Andrew W. Moore

in The Oxford Handbook of Systematic Theology

Published in print September 2007 | ISBN: 9780199245765
Published online September 2009 | | DOI:

Series: Oxford Handbooks in Religion and Theology


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This article poses questions that have shaped the use of reason in systematic theology since the seventeenth century. Do humans have any power of their own by which they can come to some, albeit shadowy and incomplete, knowledge of God? The answer has profound consequences for the doctrine of God, for Christology, for pneumatology, for anthropology, for soteriology, and for the mission of the church. Can theology and anthropology be brought into correlation in a way which does not so stress the sovereignty of God that humanity is diminished? Are Karl Barth and Hans Urs von Balthasar right in finding the solution to this dilemma in Christology? Here one has to face two choices: either obligation to the demands of foundationalism and Kantian metaphysics, or obedience to what God has done in Jesus Christ and in the outpouring of the Holy Spirit.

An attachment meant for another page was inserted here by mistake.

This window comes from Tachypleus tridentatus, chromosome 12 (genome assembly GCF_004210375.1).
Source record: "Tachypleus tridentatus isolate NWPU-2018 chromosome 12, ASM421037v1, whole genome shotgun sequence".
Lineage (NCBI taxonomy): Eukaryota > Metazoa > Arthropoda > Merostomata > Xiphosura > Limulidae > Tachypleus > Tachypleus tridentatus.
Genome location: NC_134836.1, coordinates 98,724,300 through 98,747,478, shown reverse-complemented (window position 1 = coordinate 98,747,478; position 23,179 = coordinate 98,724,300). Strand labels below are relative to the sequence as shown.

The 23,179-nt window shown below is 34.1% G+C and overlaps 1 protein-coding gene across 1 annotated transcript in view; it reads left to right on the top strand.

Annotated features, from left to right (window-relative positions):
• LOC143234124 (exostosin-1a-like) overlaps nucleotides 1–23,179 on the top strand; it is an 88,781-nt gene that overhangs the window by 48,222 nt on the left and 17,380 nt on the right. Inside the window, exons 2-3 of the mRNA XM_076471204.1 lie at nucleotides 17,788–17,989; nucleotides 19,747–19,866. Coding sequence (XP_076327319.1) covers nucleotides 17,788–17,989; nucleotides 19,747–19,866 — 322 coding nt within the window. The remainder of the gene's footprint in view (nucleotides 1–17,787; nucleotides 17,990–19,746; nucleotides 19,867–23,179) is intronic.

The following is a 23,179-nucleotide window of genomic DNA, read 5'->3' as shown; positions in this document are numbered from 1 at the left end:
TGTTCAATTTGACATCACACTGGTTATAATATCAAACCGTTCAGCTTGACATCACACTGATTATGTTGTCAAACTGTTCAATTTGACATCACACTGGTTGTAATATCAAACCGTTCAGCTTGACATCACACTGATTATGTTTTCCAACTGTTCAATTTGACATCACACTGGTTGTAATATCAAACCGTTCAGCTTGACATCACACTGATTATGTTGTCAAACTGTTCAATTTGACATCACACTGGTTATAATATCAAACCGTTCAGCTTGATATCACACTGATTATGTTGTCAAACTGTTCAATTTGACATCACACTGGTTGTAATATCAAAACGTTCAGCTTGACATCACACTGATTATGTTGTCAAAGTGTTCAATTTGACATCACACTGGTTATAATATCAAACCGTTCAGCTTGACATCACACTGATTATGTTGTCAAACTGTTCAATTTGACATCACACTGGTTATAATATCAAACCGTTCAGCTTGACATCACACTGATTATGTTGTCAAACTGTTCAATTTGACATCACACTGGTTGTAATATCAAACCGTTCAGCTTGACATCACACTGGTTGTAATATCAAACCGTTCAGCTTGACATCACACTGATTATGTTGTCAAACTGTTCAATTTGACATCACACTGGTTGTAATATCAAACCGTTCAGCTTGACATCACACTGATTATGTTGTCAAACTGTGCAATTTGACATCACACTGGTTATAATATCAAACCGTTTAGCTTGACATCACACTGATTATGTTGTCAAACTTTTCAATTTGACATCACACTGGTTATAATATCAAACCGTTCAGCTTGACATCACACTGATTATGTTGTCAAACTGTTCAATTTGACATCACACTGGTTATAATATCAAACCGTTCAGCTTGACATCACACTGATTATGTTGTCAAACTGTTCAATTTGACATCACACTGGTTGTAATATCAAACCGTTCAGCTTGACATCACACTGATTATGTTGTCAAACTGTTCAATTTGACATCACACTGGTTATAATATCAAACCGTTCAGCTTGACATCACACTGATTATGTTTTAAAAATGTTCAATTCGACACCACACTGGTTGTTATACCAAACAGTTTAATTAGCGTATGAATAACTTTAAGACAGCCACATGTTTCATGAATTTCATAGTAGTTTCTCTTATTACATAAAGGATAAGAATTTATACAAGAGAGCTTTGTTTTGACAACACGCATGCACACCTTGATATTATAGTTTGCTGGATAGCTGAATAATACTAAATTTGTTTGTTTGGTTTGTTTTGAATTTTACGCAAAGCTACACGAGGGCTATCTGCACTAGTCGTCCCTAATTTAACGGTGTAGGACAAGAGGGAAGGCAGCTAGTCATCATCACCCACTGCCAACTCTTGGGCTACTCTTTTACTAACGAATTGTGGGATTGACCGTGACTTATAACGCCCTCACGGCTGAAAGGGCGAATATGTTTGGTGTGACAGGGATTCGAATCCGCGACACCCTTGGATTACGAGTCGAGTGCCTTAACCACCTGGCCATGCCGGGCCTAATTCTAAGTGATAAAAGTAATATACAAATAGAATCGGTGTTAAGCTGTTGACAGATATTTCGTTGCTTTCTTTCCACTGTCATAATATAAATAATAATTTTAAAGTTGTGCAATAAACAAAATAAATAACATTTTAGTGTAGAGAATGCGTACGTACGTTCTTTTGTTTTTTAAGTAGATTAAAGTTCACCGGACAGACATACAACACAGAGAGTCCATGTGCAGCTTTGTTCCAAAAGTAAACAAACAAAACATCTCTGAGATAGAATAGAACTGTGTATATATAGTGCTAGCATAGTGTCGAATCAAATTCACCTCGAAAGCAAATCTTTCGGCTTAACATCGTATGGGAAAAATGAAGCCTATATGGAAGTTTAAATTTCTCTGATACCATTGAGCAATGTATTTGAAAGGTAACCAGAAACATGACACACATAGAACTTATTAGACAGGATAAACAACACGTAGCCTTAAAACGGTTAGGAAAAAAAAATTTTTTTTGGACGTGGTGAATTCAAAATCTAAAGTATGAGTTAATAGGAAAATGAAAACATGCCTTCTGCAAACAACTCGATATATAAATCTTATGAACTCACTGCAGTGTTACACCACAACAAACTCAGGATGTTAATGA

Keywords: systematic theology; anthropology; Karl Barth; foundationalism; Kantian metaphysics; Jesus Christ

Article.  9040 words. 

Subjects: Religion ; Philosophy of Religion

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